If you’re like me, you’ll be spamming this as soon as you load into the game so the cooldown will be lower/gone by the time you need to re-summon it. Steers poorly, and is stopped by enemy cavalry, controlling the chariot can be difficult and frustrating, as well as rewarding and fun.

Mobile Archer

Summons 4 crossbowmen without the chariot, but shares the same cooldown with the chariot. WIll de-summon a chariot if used while the chariot is still alive.

Not ever really useful. The chariot cooldown is tremendous, don’t need to waste it on these guys. While it can be used to place your crossbowmen somewhere the chariot can’t go, 4 crossbowmen up some stairs isn’t going to do all that much especially compared to actual archers.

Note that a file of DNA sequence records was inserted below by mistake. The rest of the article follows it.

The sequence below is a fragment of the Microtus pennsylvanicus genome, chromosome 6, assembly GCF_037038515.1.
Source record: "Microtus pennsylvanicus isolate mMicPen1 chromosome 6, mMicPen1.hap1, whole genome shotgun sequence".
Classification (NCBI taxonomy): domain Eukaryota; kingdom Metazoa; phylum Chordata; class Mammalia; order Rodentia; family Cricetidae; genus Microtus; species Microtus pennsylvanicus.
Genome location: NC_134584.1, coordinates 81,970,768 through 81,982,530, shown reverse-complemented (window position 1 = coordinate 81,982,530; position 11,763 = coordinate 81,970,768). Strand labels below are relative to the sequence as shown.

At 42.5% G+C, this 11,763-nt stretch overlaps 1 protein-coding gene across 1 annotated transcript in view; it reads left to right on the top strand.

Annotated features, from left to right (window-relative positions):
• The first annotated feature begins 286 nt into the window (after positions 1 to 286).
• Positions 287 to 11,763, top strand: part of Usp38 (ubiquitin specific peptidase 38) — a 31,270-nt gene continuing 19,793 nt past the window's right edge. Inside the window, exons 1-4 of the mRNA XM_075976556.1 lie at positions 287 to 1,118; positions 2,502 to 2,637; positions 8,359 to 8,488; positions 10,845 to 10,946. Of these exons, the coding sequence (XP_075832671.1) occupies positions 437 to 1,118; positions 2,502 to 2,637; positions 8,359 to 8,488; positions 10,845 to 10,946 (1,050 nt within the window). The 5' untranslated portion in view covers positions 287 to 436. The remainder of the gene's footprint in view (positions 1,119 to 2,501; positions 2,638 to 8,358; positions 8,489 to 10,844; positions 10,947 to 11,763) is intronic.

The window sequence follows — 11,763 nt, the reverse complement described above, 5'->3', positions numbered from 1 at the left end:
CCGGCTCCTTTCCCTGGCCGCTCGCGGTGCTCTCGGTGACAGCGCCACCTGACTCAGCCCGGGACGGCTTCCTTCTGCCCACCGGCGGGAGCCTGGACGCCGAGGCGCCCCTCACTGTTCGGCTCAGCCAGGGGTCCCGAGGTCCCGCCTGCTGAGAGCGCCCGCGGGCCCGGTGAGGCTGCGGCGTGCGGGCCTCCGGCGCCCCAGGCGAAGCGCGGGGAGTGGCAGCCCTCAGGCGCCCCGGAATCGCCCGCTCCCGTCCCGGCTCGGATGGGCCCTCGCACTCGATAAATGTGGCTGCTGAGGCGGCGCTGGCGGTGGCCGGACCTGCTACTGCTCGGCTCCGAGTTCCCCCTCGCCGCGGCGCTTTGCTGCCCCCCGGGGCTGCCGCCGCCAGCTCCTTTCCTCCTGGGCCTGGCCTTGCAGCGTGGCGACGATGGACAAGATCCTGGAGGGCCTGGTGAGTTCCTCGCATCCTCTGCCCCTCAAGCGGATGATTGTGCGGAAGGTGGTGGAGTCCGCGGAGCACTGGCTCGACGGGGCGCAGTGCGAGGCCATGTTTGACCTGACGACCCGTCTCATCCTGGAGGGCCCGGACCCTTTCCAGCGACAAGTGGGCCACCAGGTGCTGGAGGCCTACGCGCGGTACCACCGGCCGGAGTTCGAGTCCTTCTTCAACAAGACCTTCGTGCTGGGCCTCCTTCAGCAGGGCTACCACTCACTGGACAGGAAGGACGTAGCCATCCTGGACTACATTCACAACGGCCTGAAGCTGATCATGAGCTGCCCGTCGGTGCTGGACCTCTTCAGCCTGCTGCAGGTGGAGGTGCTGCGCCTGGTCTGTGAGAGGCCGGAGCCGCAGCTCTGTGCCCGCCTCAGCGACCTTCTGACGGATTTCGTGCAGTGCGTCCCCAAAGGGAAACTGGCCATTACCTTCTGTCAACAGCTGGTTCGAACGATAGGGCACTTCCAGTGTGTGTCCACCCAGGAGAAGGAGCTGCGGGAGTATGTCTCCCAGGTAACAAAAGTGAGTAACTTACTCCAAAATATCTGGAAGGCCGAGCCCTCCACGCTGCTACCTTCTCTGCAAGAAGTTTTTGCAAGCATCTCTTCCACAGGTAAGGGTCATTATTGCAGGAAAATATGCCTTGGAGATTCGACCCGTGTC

Scything Charge

Allows you to move the chariot while you’re not on it.

Presumably the commanding presence of the Qin Emperor allows Ying Zheng to command his horses from afar. Useful for if your chariot is done its cooldown as you can send in your old one with 5, and then resummon it for a double charge. It won’t happen frequently but it’s still a nice ability to have.


Mounted Blades are the true power of the chariot. Along with displacing the enemy formation and dealing damage, the Mounted Blades passive will turn most meatball battles greatly into your favour.

Conqueror’s Blades is neat but not nearly as important. It’ll keep your troops in the battle longer which is good, but direct kills from the chariot can be very inconsistent. Not a passive to play around like with Mounted Blades, but it can be useful on occasion.